I’d recommend training to hit at least 10,000 steps per day two weeks prior to stepping foot in the parks, but would push for 12,000-15,000 during a couple of days during those weeks. You can track this using a pedometer, fitness tracker (i.e. Fitbit), the Health app on the iPhone, or even count your steps during a set route and just repeat the route. At the end of the day, get those steps in while you can.



Train like you're headed to the parks, whether its with backpack on or some time with a child on your shoulders.

Train like you’re headed to the parks, whether it’s with backpack on or some time with a child on your shoulders.

Train like you’re headed to the park

However you will be traveling through the parks, train with that in mind. Are you bringing a backpack? What’s in it? Will you be traveling with a stroller? To properly prepare for Disney, your body needs to know what kind of weight or accessories you will be bringing with you.

By Week 3 of my most recent training, I was dedicating some of my walking to include pushing a stroller and wearing a backpack that was slightly weighted down by bottles of water. There were times I would even put my four-year-old on my shoulders and walk part of the way like that. My son assured me that he wouldn’t need carrying while at the parks, but, come on, we both knew the kid would end up on my shoulders at some point (as the photo above proves), and I needed to be prepared for it.

And, don’t forget about your footwear selections. Wear what you plan on wearing before heading to Disney. Whether it’s flip flops, running shoes, or even a cute pair of high heels (definitely not recommended but I have seen it and I have nothing but respect), train with them on as much as you can. If it’s the middle of winter where you are, clean them up a bit and wear them inside around the house. It’ll make a big difference to work in your shoes a bit before walking nearly 10 miles a day in them. 

Train for the weather



Speaking of winter, I live in Canada. It gets cold here – a lot. It can be hard to get weather-ready for a trip to Central Florida in the middle of February. This is naturally a challenge either in the winter or the summer. Our summers, while hot, are not 97-degree days with an added layer of sweat-induced misery known as Florida humidity.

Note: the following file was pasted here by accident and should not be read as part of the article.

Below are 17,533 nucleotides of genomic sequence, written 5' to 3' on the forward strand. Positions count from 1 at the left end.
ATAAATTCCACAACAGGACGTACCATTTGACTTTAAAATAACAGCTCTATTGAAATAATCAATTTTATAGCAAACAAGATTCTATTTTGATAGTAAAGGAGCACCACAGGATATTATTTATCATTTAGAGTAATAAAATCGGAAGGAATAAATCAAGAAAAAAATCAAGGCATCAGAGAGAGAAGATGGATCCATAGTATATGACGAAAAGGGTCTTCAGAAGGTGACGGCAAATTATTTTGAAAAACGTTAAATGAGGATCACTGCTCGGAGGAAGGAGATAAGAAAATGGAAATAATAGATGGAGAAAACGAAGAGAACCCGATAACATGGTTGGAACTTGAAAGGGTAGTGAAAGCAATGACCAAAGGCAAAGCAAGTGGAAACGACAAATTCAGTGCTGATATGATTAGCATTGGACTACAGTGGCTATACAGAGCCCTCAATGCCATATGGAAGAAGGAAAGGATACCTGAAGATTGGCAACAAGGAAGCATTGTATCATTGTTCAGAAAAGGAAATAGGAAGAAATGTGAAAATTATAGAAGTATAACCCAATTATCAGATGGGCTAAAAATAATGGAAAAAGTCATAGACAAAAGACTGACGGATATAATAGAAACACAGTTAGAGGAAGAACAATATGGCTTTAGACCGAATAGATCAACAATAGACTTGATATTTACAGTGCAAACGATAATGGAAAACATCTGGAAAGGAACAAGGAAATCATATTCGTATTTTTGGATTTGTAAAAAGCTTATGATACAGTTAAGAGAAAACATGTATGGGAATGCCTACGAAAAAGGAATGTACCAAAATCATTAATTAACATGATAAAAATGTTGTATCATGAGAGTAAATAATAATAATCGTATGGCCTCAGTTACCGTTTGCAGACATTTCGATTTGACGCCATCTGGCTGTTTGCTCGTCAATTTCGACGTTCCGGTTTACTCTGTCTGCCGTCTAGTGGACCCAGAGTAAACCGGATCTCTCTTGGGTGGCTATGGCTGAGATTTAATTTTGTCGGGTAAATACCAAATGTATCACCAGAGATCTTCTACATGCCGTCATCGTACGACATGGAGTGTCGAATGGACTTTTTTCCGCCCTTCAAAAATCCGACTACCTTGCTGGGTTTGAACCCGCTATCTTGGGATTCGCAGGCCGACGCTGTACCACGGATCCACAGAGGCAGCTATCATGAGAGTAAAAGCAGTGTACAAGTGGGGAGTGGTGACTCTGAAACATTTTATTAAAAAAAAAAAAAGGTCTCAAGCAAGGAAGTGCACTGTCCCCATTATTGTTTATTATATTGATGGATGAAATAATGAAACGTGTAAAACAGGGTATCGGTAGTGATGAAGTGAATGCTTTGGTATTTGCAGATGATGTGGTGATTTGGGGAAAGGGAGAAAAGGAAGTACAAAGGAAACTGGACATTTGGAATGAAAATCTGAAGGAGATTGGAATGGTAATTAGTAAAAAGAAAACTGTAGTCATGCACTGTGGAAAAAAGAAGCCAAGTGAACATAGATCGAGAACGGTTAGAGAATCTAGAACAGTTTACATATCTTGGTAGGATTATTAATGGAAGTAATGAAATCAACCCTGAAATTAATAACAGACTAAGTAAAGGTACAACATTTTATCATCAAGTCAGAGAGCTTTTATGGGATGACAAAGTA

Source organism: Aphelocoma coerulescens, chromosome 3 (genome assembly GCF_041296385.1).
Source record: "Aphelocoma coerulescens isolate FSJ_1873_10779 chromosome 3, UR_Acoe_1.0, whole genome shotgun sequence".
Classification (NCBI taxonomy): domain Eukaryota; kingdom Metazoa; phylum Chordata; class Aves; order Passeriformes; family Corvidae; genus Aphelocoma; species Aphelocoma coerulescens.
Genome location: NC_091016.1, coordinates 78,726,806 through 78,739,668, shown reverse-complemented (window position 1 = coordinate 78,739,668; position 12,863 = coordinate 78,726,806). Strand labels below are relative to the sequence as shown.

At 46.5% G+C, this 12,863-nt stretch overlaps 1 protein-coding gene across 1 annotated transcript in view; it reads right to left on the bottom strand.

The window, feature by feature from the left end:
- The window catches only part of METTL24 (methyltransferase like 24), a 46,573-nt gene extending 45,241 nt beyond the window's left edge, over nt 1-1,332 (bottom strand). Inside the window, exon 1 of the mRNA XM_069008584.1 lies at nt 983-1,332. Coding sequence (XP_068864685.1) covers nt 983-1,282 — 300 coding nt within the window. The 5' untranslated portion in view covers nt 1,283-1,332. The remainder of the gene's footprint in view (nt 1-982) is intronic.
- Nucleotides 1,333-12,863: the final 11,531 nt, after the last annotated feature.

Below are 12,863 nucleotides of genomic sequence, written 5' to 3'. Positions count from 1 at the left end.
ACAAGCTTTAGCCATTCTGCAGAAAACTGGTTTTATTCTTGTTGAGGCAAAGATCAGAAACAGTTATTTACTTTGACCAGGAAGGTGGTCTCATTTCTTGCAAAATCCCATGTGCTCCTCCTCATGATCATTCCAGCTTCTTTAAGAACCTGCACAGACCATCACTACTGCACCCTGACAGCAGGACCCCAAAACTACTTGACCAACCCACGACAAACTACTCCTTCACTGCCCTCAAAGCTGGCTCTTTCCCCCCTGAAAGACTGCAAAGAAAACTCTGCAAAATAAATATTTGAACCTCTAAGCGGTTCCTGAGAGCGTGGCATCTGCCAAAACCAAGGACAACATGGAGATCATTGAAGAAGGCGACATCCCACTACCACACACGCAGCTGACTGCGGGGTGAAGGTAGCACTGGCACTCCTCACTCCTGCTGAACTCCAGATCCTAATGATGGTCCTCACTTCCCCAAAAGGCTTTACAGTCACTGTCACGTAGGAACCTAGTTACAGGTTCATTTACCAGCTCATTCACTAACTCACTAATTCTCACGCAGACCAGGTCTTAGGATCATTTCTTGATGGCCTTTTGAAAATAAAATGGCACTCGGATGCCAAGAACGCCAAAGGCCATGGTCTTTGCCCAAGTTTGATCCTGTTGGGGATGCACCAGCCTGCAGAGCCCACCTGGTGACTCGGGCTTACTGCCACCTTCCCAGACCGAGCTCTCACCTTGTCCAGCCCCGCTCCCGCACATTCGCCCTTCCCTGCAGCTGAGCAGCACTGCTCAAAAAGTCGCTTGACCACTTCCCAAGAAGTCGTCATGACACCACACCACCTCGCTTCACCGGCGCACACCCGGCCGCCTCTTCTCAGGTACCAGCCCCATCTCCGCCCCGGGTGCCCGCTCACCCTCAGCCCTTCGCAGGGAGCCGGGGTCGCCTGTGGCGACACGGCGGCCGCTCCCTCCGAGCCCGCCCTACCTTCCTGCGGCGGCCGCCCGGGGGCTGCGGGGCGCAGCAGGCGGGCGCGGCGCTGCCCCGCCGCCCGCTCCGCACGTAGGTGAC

It can sound like a punishment created by your worst enemy, but to train for this kind of shift in weather means trying to walk with added layers to get your temperature up. This isn’t necessarily to get your body ready for the heat, because that simply isn’t possible unless you live somewhere like the surface of the Sun, but it’s to see how your body reacts to long walks with an elevated body temperature and the impact it has on your muscles. 

For example, two weeks before my last trip to Walt Disney World in August, I walked in jeans during my training outings when it was already 85-degrees. I didn’t do it everyday, but this was important because this was going to be my first August trip to Central Florida as an adult and I didn’t know how my body would react to walking that much and for that long in the heat.

It was not the most pleasant experience in the world, but it made me realize I needed to bring a cooling towel with me to the parks. Those little pieces of information make a big difference in preparing for an active trip like taking on Disney World.

Final thought: Work in a rest day during your trip

This isn’t quite a training tip, but, if possible, work in a rest day during your week. Hang out by the pool, do some shopping, anything to ease up your walking and standing in line. You could see from the breakdown of my week of steps on-property that I had a non-park day at Disney Springs and at my hotel. I still clocked more than 15,000 steps due to having two little ones to entertain, but it was less taxing on my body. 

The day of semi-rest gave me a little added bounce in my step the next day and let my shoulders ease up a bit from not traveling around with a backpack for more than 10 hours straight. 

Be sure to have some fun when training, too. Bring your kids, partner, or friends along. It can be part of your trip countdown ritual for future trips. It will make the training go by faster and make it – dare I say – enjoyable.

These are just some of the training tips for a visit to Walt Disney World. What are your favorite ways to get ready to take on the parks? I’d love to hear them!



*The information contained in this article represents the opinion of the author, and not necessarily the opinion of the DIS.